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Posts tagged as: education

The Scam Behind McDonald’s ‘McTeacher’s Nights’

| July 16, 2019

The fast food giant pioneered methods of attracting school children to its stores — from Happy Meals to marketing schemes like McTeacher’s Nights, an exploitative fund-raiser that takes advantage of teachers for very little in return.

Advice for High School Graduates: Learn a Trade

| May 4, 2018

The shameful practice of tracking poor students into blue-collar jobs contrasts with millions of rewarding, high-paying trade jobs sitting empty.

Are Drug Addicts Less Valuable Than Students? Florida Says Yes, Wrongly.

| March 18, 2018

Politically there may be a big difference between students’ safety and drug addicts. Ethically, there is none, and financially, addicts are being lethally short-changed.

Public Schools Dealt Blows in Pair of Court Decisions Favoring Vouchers and Charters

| January 20, 2017

One court decision upholds corporate tax vouchers for private schools, another diminishes the role of local school boards in deciding what charter schools may operate.

Homeschooling: Not So Eccentric Anymore

| April 26, 2016

The number of American K–12 children educated at home increased from 1.09 million in 2003 to 1.77 million in 2012. That means they make up 3.4 percent of the nation’s school population.

Proposal Would Allow Students to Sub Computer Coding for Foreign Language Classes

| December 4, 2015

Bill sponsor Jeremy Ring, a Margate Democrat who is a former Yahoo executive, said the proposal would give Florida students a “true leg up” in the increasingly tech-driven world.

Everybody Likes Pre-K. Defining It Is Another Matter.

| September 12, 2015

While there’s a growing consensus on the value of preschool, states disagree on where the programs should be based, who should run them, or how the government should support them.

$780 Million More for Education in Florida, But a $500 Million Property Tax Increase

| June 22, 2015

The special session’s much-touted tax cut of $427 million is wiped out by a nearly $500 million tax increase to pay for education funding increases.

Why Malala Yousafzai Should Have
Won The Nobel Peace Prize

| October 10, 2014

Malala Yousafzai is the 17-year-old Pakistani girl and activist for girls’ education who in 2012 was shot in the head by a shaking, demented terrorist whose allegiance to the Taliban tells us all we need to know about the lethality of religious fundamentalism. Any kind of fundamentalism, really.

Turned Down for a Job Outside the Classroom, a Teacher Rediscovers Her Mission

| May 4, 2014

It’s a sad notion that administrators, school boards, human resources offices and so-called reformists have unfortunately inculcated in teachers over the years, this idea that if you want to be successful or be taken seriously, or make any sort of impact, that you must stop teaching to do so.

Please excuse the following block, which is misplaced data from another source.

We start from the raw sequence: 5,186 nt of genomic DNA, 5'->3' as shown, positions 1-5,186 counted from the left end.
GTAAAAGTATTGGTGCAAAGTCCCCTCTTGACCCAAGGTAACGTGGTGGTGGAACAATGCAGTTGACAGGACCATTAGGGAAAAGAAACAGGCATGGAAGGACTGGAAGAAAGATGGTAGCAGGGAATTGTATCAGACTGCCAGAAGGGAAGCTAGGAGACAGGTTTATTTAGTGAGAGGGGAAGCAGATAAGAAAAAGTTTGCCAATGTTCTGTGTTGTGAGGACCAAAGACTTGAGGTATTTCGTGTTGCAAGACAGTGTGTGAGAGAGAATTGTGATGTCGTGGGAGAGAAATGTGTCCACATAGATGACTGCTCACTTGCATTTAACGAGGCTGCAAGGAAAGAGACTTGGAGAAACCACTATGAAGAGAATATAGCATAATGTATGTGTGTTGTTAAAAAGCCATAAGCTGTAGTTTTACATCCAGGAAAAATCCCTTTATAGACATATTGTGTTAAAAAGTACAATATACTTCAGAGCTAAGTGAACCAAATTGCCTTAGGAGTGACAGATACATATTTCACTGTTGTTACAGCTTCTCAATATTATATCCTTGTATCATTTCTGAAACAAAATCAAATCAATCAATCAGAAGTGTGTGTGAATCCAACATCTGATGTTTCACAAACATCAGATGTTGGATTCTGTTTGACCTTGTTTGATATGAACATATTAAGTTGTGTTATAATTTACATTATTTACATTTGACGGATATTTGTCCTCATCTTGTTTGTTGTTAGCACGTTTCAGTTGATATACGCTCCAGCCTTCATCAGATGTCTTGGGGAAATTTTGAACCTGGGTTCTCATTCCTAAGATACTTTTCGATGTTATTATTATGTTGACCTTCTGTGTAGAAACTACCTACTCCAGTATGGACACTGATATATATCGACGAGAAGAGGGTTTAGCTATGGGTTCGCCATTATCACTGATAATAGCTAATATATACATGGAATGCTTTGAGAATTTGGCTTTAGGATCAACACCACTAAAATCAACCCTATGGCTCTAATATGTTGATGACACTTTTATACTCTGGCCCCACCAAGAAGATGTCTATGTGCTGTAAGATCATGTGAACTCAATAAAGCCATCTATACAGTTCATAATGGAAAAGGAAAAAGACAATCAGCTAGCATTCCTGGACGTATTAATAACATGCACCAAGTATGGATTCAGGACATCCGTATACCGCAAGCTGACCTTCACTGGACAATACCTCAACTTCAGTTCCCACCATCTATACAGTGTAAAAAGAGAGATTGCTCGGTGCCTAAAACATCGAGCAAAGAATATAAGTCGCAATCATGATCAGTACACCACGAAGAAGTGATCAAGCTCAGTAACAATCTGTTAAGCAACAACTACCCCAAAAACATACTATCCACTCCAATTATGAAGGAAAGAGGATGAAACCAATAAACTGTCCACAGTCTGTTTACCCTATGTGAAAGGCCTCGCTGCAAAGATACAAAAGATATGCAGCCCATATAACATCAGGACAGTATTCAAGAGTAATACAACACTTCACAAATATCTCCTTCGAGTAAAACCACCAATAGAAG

Flagler Schools Improve Graduation Rate For 5th Year in a Row, to 76.6%; Black Rate Lags

| December 13, 2013

Flagler’s rate improves from last year’s 74.8 percent, and is up significantly from the 2008-09 rate, when it was 65.1 percent. But the graduation rate of 67.9 percent among black students continues to lag, adding to pressure on the district that it’s not doing enough to address a vast gap between white and black achievement.

Why Florida Should Embrace Common Core: A Conservative Perspective

| November 26, 2013

“I believe in Common Core State Standards, believed in them decades before they existed, and desperately want them for my grandchildren, their children and the future of this great nation,” writes Nancy Smith, the conservative editor of Sunshine State News. “If I’d been an educator, I might have invented them.”

“Girl Rising”: Karen Barchowski’s Movie Event for Palm Coast, In Education’s Name

| October 10, 2013

Karen Barchowski, the co-owner of Sally’s Ice Cream in Flagler Beach, succeeded through word of mouth and more than a little conviction in organizing one showing of “Girl Rising,” the groundbreaking documentary about the importance of girls’ education, at Epic Theater in Palm Coast on Oct. 13.

Back-to-School Tax Holiday Now Includes Computers, Tablets and Electronic Gadgetry

| July 25, 2013

Florida’s back-to-school tax holiday Aug. 2 through Aug. 4 for the first time includes high-tech computer and other electronics as long as each individual item is priced under $750. Retailers are preparing for the demand, in some cases lowering prices to match the benchmark.

Gov. Scott Floats $1.2 Billion Boost to Education, Including $480 Million for Teachers

| January 30, 2013

Scott’s $2,500-a-year raise for Florida teachers, costing $480 million, would be included in the $1.2 billion increase for K-12 education, which would add to last year’s $1 billion increase, yet the total, if approved, would still be off the all-time high for per-student education funding.